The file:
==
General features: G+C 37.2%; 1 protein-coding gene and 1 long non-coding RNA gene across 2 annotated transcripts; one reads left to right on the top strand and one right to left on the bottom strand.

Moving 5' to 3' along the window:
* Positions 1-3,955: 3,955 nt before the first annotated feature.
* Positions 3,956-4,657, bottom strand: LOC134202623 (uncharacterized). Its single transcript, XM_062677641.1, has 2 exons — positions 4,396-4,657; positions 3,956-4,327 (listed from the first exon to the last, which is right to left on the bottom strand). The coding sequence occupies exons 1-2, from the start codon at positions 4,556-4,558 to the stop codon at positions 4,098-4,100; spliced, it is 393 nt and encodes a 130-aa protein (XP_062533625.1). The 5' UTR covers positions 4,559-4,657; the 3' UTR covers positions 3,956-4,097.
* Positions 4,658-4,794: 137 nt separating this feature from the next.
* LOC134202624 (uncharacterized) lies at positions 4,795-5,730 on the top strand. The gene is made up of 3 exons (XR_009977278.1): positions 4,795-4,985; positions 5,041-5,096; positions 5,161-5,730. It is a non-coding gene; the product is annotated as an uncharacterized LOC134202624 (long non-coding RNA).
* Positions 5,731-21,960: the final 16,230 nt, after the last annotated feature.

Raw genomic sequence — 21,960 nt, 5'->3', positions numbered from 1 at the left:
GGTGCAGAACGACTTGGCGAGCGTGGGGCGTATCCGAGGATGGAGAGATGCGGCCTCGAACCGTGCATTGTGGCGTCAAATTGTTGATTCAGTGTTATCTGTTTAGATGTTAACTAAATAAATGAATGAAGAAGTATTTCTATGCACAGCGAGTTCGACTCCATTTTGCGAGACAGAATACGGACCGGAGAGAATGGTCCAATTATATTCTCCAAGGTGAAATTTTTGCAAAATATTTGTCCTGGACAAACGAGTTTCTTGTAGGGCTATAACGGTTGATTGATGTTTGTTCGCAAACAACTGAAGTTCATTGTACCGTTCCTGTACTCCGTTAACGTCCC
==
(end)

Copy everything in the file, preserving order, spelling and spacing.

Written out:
General features: G+C 37.2%; 1 protein-coding gene and 1 long non-coding RNA gene across 2 annotated transcripts; one reads left to right on the top strand and one right to left on the bottom strand.

Moving 5' to 3' along the window:
* Positions 1-3,955: 3,955 nt before the first annotated feature.
* Positions 3,956-4,657, bottom strand: LOC134202623 (uncharacterized). Its single transcript, XM_062677641.1, has 2 exons — positions 4,396-4,657; positions 3,956-4,327 (listed from the first exon to the last, which is right to left on the bottom strand). The coding sequence occupies exons 1-2, from the start codon at positions 4,556-4,558 to the stop codon at positions 4,098-4,100; spliced, it is 393 nt and encodes a 130-aa protein (XP_062533625.1). The 5' UTR covers positions 4,559-4,657; the 3' UTR covers positions 3,956-4,097.
* Positions 4,658-4,794: 137 nt separating this feature from the next.
* LOC134202624 (uncharacterized) lies at positions 4,795-5,730 on the top strand. The gene is made up of 3 exons (XR_009977278.1): positions 4,795-4,985; positions 5,041-5,096; positions 5,161-5,730. It is a non-coding gene; the product is annotated as an uncharacterized LOC134202624 (long non-coding RNA).
* Positions 5,731-21,960: the final 16,230 nt, after the last annotated feature.

Raw genomic sequence — 21,960 nt, 5'->3', positions numbered from 1 at the left:
GGTGCAGAACGACTTGGCGAGCGTGGGGCGTATCCGAGGATGGAGAGATGCGGCCTCGAACCGTGCATTGTGGCGTCAAATTGTTGATTCAGTGTTATCTGTTTAGATGTTAACTAAATAAATGAATGAAGAAGTATTTCTATGCACAGCGAGTTCGACTCCATTTTGCGAGACAGAATACGGACCGGAGAGAATGGTCCAATTATATTCTCCAAGGTGAAATTTTTGCAAAATATTTGTCCTGGACAAACGAGTTTCTTGTAGGGCTATAACGGTTGATTGATGTTTGTTCGCAAACAACTGAAGTTCATTGTACCGTTCCTGTACTCCGTTAACGTCCC